In the name of environmentalism, many on the left have proposed switching the nation’s energy from reliable fossil fuels to new green energy sources that rely on the good fortune of clear skies and proper wind velocity to power America.
As if that weren’t enough cause to hesitate to indulge in such wishful thinking, another vulnerability has become painfully apparent as a third of the contiguous U.S. was plunged into subzero temperatures Monday due to a polar vortex weather pattern, according to CNN.
Not only have freezing temperatures created an excessive draw on the power grid as residents struggle to keep warm, but generating electricity has also become a major issue for areas that rely on sources such as solar and wind power.
In Texas, freezing temperatures and winter precipitation have caused some of the state’s wind turbines to seize up, costing 12,000 megawatts in power on an already taxed state grid, according to the Austin American-Statesman.
In addition, The Dallas Morning News reported that 2 million Texans did not have power Monday due to the stress on the state’s power supply and the necessary implementation of rolling blackouts.
Alex Epstein, an author and the founder of Center for Industrial Progress, summed up the problem in a tweet Monday.
“As I write this,” he captioned a chart of the supply shortfall and demand increases, “the wind-dependent Texas grid is experiencing rolling blackouts, prices the equivalent of $900 per Tesla charge, and an expected supply shortage of 10 GW–the amount of electricity needed to power 5 million homes or 8 time-traveling DeLoreans.”
As I write this the wind-dependent Texas grid is experiencing rolling blackouts, prices the equivalent of $900 per Tesla charge, and an expected supply shortage of 10 GW–the amount of electricity needed to power 5 million homes or 8 time-traveling DeLoreans.#Unreliables pic.twitter.com/kx3jJfqafu
— Alex Epstein (@AlexEpstein) February 15, 2021
Even in Minnesota, where plunging temperatures are a cyclical part of the winter landscape, reliance on wind turbines to generate power has some worried about a shortfall in the power supply.
The conservative think tank Center of the American Experiment has revealed that wind turbines in Minnesota and North Dakota built by Minnesota Power, Otter Tail Power and Xcel Energy will not only stop producing electricity but may also start consuming it.
In order to prevent damage to the motor, the turbines are heated to keep the components and their fluids from freezing. During the 2019 polar vortex, that safeguard drew 2 megawatts from the power grid.
Even for solar panels, which actually perform better in colder temperatures, the problem of ice and snow blocking out the light with no efficient way to clear each panel could render them useless.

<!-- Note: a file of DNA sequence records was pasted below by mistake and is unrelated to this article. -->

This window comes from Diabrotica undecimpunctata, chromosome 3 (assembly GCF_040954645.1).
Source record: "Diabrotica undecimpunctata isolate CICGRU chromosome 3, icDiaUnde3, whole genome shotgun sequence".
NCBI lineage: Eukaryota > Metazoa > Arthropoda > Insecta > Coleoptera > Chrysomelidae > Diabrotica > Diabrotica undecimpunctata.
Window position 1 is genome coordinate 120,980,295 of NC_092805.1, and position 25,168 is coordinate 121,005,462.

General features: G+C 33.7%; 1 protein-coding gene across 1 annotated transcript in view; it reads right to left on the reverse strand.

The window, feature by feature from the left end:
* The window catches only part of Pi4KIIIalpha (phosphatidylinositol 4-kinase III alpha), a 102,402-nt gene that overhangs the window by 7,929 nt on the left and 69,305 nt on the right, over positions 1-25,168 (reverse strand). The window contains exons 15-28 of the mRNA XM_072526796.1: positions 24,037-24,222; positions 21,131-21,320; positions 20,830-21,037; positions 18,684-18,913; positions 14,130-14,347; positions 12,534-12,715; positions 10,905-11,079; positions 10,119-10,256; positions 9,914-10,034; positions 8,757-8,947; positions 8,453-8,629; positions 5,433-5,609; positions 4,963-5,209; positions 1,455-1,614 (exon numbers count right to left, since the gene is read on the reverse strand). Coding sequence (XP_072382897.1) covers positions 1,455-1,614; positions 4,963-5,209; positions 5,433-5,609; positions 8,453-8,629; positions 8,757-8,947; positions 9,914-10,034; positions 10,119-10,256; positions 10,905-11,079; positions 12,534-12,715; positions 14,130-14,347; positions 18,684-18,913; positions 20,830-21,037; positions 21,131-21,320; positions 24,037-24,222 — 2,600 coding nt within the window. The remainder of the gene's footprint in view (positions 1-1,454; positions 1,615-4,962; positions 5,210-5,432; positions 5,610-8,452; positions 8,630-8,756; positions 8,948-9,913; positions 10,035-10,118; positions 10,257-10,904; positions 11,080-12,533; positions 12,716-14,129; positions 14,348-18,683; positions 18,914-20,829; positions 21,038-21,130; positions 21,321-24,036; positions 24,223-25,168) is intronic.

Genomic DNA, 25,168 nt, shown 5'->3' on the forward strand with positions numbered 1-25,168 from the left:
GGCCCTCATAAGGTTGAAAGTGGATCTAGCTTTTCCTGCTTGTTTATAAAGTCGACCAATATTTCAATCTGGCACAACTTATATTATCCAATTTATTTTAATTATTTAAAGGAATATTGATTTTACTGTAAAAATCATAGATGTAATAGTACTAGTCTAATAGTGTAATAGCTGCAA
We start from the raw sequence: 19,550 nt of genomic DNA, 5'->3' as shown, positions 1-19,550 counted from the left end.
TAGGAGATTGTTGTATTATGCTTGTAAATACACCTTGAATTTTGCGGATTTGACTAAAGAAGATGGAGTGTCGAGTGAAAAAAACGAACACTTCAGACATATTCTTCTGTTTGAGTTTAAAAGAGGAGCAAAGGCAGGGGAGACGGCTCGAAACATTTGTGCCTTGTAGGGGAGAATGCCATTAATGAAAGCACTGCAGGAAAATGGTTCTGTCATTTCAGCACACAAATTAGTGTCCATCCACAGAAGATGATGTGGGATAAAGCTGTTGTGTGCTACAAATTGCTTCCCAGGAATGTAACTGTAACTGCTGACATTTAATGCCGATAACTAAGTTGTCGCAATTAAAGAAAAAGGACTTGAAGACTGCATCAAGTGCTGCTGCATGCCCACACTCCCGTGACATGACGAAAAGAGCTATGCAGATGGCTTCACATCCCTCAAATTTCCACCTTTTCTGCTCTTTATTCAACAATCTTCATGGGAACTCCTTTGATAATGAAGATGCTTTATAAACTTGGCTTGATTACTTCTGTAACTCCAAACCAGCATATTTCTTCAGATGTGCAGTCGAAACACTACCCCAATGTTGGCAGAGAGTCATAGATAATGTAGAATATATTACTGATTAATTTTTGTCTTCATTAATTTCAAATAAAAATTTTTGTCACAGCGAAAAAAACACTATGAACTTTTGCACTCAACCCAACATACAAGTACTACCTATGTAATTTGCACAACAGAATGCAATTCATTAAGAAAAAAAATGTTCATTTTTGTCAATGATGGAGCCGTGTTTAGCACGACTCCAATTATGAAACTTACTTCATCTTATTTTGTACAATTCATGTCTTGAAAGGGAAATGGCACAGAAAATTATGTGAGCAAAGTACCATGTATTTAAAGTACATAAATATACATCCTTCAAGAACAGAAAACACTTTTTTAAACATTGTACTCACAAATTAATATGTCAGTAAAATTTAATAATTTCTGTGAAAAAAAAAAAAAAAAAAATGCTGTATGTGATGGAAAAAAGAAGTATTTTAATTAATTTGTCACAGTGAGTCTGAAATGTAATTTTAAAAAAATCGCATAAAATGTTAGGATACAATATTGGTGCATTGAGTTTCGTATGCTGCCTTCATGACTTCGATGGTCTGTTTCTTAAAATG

What’s left for the people in the midwest is coal, the old standby that has been targeted by the left for extinction despite its centuries of reliable heat and energy creation.
In fact, coal accounted for half of the 78,000 megawatts required for the grid in the 15 states that Midcontinent Independent System Operator oversees, Terry Jarrett pointed out in an opinion piece for Montgomery Media.
Natural gas produced an additional 22,000 megawatts, while wind and solar combined only generated around 3,500 megawatts or 4 percent of the required power as of a data snapshot Wednesday.
With all of the problems solar and wind power are having throughout the polar vortex, coal is the clear winner followed closely by cheap, abundant and clean natural gas.
Still, the lofty aims of politicians like President Joe Biden in his so-called Plan for a Clean Energy Revolution seek to punish coal companies while moving over to those less reliable forms of energy.
In addition, Biden made it a priority to kill the Keystone XL pipeline project in one of his first executive orders, killing thousands of American jobs and jeopardizing America’s energy independence, all while his climate czar John Kerry smugly suggested those workers could switch to building solar panels.
Cleaner air and a less polluted environment are what those on the left are trying to sell with green energy, but the reality is rolling blackouts, stressed power grids and pollution created by disposing of equipment like wind turbines.
Sustainability is a buzzword politicians use to describe these faulty forms of energy creation because the wind and the sun are thought of as infinite sources of energy.
However, the reality is that the technology used to harness that energy is anything but sustainable — and that matters to the people relying on them hoping not to freeze to death.
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